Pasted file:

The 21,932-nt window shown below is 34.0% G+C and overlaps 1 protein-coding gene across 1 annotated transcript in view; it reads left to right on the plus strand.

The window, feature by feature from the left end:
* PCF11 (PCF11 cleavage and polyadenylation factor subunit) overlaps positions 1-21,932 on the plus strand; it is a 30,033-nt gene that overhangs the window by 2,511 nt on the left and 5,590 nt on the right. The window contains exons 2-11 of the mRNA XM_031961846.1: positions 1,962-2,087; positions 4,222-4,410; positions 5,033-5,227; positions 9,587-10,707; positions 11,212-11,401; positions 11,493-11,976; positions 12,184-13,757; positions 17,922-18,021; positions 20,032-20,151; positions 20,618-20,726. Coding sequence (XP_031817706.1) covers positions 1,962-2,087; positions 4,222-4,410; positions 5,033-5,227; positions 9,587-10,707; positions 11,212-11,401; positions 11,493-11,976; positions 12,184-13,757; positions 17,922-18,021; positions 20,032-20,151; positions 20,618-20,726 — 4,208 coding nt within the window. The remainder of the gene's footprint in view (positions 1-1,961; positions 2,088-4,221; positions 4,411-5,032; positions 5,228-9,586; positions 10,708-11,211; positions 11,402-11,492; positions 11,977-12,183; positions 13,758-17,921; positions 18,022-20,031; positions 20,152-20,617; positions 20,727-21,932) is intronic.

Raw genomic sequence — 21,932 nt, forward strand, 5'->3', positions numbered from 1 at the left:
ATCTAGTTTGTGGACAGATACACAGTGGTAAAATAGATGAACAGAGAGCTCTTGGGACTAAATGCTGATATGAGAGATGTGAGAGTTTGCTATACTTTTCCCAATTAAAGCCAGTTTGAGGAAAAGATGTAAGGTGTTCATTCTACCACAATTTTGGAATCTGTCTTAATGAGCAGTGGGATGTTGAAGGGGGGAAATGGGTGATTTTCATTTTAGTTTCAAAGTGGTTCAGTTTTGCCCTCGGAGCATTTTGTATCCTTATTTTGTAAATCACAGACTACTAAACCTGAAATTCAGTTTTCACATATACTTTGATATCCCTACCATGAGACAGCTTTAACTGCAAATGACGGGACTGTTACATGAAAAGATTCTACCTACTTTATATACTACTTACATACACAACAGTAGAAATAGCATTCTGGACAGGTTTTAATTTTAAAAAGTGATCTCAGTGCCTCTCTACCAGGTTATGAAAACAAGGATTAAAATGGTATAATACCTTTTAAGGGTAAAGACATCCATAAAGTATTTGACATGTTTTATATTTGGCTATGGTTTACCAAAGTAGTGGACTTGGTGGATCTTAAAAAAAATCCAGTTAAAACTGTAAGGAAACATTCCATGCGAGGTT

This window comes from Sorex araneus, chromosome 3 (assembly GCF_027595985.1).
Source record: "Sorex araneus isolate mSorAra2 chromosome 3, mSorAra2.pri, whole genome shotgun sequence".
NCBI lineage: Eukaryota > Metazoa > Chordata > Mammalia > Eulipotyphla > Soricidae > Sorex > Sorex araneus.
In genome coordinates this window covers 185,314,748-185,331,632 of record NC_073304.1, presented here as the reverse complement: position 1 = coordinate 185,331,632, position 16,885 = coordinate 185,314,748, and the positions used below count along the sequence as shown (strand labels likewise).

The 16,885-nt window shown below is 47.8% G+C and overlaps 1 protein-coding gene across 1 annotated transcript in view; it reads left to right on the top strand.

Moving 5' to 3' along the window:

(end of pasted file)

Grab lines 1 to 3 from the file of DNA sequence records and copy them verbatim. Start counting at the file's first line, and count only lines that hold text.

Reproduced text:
The 21,932-nt window shown below is 34.0% G+C and overlaps 1 protein-coding gene across 1 annotated transcript in view; it reads left to right on the plus strand.

The window, feature by feature from the left end:
* PCF11 (PCF11 cleavage and polyadenylation factor subunit) overlaps positions 1-21,932 on the plus strand; it is a 30,033-nt gene that overhangs the window by 2,511 nt on the left and 5,590 nt on the right. The window contains exons 2-11 of the mRNA XM_031961846.1: positions 1,962-2,087; positions 4,222-4,410; positions 5,033-5,227; positions 9,587-10,707; positions 11,212-11,401; positions 11,493-11,976; positions 12,184-13,757; positions 17,922-18,021; positions 20,032-20,151; positions 20,618-20,726. Coding sequence (XP_031817706.1) covers positions 1,962-2,087; positions 4,222-4,410; positions 5,033-5,227; positions 9,587-10,707; positions 11,212-11,401; positions 11,493-11,976; positions 12,184-13,757; positions 17,922-18,021; positions 20,032-20,151; positions 20,618-20,726 — 4,208 coding nt within the window. The remainder of the gene's footprint in view (positions 1-1,961; positions 2,088-4,221; positions 4,411-5,032; positions 5,228-9,586; positions 10,708-11,211; positions 11,402-11,492; positions 11,977-12,183; positions 13,758-17,921; positions 18,022-20,031; positions 20,152-20,617; positions 20,727-21,932) is intronic.